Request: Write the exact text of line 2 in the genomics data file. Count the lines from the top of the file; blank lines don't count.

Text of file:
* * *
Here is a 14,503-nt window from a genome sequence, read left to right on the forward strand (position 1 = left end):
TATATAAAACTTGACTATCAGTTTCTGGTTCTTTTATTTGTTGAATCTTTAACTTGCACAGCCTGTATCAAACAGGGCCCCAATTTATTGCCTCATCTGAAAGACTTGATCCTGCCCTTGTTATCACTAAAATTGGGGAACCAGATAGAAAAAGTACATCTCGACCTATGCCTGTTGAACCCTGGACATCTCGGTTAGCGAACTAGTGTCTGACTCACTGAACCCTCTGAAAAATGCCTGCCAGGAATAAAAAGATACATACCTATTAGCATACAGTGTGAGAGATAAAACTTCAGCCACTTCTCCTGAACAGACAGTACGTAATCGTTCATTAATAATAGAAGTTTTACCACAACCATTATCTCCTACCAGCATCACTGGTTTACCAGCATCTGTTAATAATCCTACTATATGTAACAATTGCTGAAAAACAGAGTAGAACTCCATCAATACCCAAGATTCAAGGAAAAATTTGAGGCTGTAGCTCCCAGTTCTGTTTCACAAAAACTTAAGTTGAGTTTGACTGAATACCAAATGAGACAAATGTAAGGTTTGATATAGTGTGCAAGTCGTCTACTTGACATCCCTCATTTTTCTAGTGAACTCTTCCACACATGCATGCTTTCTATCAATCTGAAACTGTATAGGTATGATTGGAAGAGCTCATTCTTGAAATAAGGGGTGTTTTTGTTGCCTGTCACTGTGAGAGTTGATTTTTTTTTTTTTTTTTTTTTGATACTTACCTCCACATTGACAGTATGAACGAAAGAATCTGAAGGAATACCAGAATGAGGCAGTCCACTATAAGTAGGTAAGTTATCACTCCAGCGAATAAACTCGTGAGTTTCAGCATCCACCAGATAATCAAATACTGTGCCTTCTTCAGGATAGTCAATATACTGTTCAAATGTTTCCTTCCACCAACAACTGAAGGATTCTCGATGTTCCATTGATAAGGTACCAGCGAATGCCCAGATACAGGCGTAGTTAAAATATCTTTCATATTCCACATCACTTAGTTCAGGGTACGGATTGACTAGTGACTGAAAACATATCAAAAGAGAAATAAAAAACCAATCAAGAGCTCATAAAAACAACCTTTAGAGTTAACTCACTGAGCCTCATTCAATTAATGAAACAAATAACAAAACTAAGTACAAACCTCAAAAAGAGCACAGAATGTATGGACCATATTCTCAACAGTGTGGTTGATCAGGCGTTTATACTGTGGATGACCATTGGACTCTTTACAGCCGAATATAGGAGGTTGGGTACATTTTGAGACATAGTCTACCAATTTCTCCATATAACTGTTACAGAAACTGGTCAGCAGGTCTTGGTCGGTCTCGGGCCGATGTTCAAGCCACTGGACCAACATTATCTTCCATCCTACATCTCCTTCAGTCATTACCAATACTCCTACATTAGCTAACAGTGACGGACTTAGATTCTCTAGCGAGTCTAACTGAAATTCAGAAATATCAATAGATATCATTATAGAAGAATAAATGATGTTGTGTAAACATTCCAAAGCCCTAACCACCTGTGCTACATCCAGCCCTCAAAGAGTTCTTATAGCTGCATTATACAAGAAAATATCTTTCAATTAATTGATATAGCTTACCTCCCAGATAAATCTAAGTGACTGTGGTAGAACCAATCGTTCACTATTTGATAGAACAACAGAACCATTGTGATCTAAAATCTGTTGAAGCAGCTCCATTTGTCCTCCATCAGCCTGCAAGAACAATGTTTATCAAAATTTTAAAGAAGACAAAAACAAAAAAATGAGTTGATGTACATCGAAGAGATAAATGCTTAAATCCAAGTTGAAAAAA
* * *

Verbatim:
TATATAAAACTTGACTATCAGTTTCTGGTTCTTTTATTTGTTGAATCTTTAACTTGCACAGCCTGTATCAAACAGGGCCCCAATTTATTGCCTCATCTGAAAGACTTGATCCTGCCCTTGTTATCACTAAAATTGGGGAACCAGATAGAAAAAGTACATCTCGACCTATGCCTGTTGAACCCTGGACATCTCGGTTAGCGAACTAGTGTCTGACTCACTGAACCCTCTGAAAAATGCCTGCCAGGAATAAAAAGATACATACCTATTAGCATACAGTGTGAGAGATAAAACTTCAGCCACTTCTCCTGAACAGACAGTACGTAATCGTTCATTAATAATAGAAGTTTTACCACAACCATTATCTCCTACCAGCATCACTGGTTTACCAGCATCTGTTAATAATCCTACTATATGTAACAATTGCTGAAAAACAGAGTAGAACTCCATCAATACCCAAGATTCAAGGAAAAATTTGAGGCTGTAGCTCCCAGTTCTGTTTCACAAAAACTTAAGTTGAGTTTGACTGAATACCAAATGAGACAAATGTAAGGTTTGATATAGTGTGCAAGTCGTCTACTTGACATCCCTCATTTTTCTAGTGAACTCTTCCACACATGCATGCTTTCTATCAATCTGAAACTGTATAGGTATGATTGGAAGAGCTCATTCTTGAAATAAGGGGTGTTTTTGTTGCCTGTCACTGTGAGAGTTGATTTTTTTTTTTTTTTTTTTTTGATACTTACCTCCACATTGACAGTATGAACGAAAGAATCTGAAGGAATACCAGAATGAGGCAGTCCACTATAAGTAGGTAAGTTATCACTCCAGCGAATAAACTCGTGAGTTTCAGCATCCACCAGATAATCAAATACTGTGCCTTCTTCAGGATAGTCAATATACTGTTCAAATGTTTCCTTCCACCAACAACTGAAGGATTCTCGATGTTCCATTGATAAGGTACCAGCGAATGCCCAGATACAGGCGTAGTTAAAATATCTTTCATATTCCACATCACTTAGTTCAGGGTACGGATTGACTAGTGACTGAAAACATATCAAAAGAGAAATAAAAAACCAATCAAGAGCTCATAAAAACAACCTTTAGAGTTAACTCACTGAGCCTCATTCAATTAATGAAACAAATAACAAAACTAAGTACAAACCTCAAAAAGAGCACAGAATGTATGGACCATATTCTCAACAGTGTGGTTGATCAGGCGTTTATACTGTGGATGACCATTGGACTCTTTACAGCCGAATATAGGAGGTTGGGTACATTTTGAGACATAGTCTACCAATTTCTCCATATAACTGTTACAGAAACTGGTCAGCAGGTCTTGGTCGGTCTCGGGCCGATGTTCAAGCCACTGGACCAACATTATCTTCCATCCTACATCTCCTTCAGTCATTACCAATACTCCTACATTAGCTAACAGTGACGGACTTAGATTCTCTAGCGAGTCTAACTGAAATTCAGAAATATCAATAGATATCATTATAGAAGAATAAATGATGTTGTGTAAACATTCCAAAGCCCTAACCACCTGTGCTACATCCAGCCCTCAAAGAGTTCTTATAGCTGCATTATACAAGAAAATATCTTTCAATTAATTGATATAGCTTACCTCCCAGATAAATCTAAGTGACTGTGGTAGAACCAATCGTTCACTATTTGATAGAACAACAGAACCATTGTGATCTAAAATCTGTTGAAGCAGCTCCATTTGTCCTCCATCAGCCTGCAAGAACAATGTTTATCAAAATTTTAAAGAAGACAAAAACAAAAAAATGAGTTGATGTACATCGAAGAGATAAATGCTTAAATCCAAGTTGAAAAAA